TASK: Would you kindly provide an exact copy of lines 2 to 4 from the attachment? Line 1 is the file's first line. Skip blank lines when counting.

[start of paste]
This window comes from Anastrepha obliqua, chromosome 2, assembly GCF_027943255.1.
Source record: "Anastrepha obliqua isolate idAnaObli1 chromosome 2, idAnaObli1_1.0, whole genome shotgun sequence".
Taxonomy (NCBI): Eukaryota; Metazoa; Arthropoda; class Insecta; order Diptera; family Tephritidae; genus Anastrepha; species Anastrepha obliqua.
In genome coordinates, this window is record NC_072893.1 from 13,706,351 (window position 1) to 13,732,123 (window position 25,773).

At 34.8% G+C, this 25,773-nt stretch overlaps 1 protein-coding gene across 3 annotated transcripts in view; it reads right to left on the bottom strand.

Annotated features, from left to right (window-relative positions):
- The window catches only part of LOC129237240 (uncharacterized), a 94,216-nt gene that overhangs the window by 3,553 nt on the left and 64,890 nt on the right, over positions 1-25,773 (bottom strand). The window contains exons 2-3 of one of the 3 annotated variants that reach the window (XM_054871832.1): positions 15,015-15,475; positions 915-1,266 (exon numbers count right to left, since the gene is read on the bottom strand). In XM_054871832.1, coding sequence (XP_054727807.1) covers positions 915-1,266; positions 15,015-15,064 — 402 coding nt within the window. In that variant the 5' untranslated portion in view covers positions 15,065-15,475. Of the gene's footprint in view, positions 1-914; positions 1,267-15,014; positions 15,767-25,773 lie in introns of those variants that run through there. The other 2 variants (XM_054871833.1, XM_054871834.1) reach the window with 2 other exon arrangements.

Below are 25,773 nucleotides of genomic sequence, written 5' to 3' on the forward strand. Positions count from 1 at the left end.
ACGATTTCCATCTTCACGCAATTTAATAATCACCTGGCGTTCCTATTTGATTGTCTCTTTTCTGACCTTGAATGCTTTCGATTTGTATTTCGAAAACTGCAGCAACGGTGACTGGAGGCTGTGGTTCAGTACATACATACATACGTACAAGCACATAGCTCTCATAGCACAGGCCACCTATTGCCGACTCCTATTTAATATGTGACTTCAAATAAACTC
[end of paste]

Source record: "Anastrepha obliqua isolate idAnaObli1 chromosome 2, idAnaObli1_1.0, whole genome shotgun sequence".
Taxonomy (NCBI): Eukaryota; Metazoa; Arthropoda; class Insecta; order Diptera; family Tephritidae; genus Anastrepha; species Anastrepha obliqua.
In genome coordinates, this window is record NC_072893.1 from 13,706,351 (window position 1) to 13,732,123 (window position 25,773).